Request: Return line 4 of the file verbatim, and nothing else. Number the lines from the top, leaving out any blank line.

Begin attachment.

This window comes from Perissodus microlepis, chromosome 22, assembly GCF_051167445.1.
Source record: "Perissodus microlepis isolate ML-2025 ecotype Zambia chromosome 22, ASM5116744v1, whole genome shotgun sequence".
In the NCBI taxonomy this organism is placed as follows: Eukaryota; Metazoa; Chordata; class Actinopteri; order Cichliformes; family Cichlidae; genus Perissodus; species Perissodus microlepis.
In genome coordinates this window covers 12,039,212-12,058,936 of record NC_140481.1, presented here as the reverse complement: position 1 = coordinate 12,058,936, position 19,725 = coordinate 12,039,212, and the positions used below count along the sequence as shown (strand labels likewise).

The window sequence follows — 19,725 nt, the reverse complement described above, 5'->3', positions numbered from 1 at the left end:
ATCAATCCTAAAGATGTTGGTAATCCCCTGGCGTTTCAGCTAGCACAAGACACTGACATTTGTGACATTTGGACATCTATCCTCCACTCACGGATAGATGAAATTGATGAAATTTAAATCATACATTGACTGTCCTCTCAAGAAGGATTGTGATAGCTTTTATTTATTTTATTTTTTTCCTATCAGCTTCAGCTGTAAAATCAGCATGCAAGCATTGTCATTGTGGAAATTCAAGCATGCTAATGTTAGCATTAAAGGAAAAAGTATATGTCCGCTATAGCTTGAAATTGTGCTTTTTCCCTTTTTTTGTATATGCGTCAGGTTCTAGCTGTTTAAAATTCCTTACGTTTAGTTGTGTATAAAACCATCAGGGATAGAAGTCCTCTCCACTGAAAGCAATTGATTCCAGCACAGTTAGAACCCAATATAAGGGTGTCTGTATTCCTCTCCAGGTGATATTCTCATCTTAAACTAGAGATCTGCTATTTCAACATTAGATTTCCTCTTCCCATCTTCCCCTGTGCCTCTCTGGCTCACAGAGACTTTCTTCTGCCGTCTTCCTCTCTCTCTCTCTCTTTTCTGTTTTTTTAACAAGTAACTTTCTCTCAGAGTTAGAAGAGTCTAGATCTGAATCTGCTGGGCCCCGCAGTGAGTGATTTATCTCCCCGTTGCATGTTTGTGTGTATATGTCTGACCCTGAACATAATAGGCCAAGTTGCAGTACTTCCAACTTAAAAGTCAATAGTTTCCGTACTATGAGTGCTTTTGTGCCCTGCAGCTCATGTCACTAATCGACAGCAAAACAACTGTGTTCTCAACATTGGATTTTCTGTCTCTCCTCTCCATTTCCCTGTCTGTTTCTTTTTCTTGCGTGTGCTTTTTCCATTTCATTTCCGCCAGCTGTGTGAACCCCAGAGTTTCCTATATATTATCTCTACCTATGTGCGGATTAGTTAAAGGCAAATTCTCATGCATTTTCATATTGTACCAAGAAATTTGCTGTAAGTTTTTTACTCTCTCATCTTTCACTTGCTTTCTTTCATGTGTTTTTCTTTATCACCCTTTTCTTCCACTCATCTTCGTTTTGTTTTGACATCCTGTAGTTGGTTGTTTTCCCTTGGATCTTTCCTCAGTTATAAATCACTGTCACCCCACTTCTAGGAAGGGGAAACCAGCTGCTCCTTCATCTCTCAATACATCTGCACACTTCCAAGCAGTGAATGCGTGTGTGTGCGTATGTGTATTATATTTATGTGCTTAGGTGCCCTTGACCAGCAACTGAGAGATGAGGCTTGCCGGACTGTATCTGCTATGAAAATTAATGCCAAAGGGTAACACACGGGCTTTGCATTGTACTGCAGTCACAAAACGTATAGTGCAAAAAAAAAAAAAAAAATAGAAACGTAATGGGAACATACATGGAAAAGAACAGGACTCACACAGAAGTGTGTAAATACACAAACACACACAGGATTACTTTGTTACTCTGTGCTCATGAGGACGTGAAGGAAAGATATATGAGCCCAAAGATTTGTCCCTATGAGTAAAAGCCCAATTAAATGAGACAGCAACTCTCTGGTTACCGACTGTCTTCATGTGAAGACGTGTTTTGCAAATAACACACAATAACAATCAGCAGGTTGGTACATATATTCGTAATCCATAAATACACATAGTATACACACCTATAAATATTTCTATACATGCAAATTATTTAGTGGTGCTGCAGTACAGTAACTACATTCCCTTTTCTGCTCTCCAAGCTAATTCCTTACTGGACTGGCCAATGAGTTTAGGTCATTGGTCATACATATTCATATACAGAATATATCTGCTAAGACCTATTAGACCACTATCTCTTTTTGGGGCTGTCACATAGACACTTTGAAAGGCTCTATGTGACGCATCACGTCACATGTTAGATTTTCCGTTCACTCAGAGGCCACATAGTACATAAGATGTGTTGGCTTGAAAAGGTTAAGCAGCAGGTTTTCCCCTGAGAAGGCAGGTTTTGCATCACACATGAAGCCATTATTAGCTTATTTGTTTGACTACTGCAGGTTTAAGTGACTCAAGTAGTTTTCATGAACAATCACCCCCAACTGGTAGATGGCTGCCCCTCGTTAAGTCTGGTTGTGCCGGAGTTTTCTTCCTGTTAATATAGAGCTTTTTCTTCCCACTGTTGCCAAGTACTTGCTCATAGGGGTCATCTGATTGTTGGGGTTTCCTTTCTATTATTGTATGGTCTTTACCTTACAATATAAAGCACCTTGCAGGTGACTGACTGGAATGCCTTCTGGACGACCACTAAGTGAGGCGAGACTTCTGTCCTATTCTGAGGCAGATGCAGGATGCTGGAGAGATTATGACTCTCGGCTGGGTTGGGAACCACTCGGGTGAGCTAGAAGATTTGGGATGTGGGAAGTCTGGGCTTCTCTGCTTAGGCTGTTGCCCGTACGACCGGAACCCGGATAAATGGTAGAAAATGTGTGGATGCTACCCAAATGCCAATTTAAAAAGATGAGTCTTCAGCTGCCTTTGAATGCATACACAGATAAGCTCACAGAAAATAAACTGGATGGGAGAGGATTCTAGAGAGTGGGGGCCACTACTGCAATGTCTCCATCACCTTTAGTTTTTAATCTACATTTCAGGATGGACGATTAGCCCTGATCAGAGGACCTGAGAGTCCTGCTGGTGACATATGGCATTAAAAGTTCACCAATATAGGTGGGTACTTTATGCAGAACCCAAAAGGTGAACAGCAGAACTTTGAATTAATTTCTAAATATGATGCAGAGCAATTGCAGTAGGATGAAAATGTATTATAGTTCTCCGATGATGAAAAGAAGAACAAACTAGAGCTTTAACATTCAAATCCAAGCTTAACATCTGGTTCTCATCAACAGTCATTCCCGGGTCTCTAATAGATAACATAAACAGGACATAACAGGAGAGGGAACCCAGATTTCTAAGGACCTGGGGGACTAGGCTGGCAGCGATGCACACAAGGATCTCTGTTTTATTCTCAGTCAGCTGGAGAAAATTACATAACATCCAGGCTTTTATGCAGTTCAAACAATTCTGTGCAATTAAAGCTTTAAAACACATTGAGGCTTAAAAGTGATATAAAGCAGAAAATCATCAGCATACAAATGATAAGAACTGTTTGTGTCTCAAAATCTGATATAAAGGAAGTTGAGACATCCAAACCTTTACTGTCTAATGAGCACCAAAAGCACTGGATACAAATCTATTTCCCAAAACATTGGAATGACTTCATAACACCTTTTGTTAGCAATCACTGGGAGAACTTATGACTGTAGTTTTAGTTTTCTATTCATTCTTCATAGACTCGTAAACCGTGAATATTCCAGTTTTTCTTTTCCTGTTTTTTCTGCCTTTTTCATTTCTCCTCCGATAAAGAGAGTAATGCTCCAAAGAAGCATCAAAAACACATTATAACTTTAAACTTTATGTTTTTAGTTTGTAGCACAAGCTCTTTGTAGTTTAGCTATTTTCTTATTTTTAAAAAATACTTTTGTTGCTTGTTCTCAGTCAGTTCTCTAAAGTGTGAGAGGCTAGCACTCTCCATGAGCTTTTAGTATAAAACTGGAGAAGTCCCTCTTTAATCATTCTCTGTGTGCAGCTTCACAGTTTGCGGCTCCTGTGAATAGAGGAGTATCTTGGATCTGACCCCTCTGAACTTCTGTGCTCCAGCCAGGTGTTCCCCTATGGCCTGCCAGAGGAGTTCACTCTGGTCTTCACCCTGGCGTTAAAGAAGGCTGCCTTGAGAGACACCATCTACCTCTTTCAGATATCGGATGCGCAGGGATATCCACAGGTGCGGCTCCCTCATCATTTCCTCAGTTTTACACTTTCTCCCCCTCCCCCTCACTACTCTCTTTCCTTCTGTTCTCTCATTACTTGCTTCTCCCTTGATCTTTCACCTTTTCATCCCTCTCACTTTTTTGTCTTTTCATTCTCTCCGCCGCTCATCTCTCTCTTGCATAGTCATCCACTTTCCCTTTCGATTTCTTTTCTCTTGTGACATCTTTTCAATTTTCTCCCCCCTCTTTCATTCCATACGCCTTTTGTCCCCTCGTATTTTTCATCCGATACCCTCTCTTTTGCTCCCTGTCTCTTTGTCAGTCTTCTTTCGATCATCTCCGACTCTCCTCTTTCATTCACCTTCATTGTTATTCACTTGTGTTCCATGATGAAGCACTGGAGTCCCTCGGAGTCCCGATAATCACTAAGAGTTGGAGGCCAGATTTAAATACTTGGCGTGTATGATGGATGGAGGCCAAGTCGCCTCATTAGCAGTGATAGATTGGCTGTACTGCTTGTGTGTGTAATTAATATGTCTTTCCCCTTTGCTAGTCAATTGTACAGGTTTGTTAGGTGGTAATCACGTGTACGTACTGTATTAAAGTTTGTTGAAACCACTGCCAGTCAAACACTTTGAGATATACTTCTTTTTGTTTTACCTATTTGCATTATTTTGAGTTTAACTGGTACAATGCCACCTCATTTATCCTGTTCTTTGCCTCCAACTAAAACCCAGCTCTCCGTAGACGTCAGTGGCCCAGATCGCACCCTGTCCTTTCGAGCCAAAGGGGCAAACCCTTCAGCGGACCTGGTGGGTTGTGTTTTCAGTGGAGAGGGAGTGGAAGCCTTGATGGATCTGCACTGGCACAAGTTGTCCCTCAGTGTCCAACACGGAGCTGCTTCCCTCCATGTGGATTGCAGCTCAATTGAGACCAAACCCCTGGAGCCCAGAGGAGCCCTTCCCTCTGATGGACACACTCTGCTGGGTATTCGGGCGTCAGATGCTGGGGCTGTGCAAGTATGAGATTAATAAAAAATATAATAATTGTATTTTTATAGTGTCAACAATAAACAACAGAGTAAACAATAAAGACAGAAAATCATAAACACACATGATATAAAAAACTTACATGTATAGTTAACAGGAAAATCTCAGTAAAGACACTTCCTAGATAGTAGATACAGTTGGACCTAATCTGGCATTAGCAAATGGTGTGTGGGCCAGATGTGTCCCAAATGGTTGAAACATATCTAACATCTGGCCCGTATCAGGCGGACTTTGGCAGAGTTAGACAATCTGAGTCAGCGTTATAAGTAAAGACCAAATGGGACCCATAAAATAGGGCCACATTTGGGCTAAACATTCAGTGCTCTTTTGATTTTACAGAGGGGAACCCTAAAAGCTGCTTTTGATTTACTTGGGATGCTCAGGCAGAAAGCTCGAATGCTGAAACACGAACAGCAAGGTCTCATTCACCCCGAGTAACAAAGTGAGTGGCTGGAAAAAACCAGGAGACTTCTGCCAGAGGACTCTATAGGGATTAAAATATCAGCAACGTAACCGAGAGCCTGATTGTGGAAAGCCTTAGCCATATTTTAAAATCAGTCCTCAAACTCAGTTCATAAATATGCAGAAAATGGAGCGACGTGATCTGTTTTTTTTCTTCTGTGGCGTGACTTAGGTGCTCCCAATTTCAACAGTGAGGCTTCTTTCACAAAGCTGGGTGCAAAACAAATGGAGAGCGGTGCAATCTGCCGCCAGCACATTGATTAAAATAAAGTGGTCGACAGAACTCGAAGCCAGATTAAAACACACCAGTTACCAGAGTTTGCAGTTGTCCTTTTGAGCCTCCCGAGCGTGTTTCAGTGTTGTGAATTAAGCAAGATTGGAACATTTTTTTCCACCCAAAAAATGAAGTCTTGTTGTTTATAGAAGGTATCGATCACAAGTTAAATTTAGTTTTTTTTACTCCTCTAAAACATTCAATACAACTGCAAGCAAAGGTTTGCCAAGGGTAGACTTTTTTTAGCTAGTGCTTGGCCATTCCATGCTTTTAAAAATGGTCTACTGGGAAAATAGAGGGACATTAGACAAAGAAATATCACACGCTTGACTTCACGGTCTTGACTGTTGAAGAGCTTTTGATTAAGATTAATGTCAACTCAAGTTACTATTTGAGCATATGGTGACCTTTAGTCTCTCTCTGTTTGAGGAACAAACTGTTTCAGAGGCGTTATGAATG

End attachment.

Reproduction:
In genome coordinates this window covers 12,039,212-12,058,936 of record NC_140481.1, presented here as the reverse complement: position 1 = coordinate 12,058,936, position 19,725 = coordinate 12,039,212, and the positions used below count along the sequence as shown (strand labels likewise).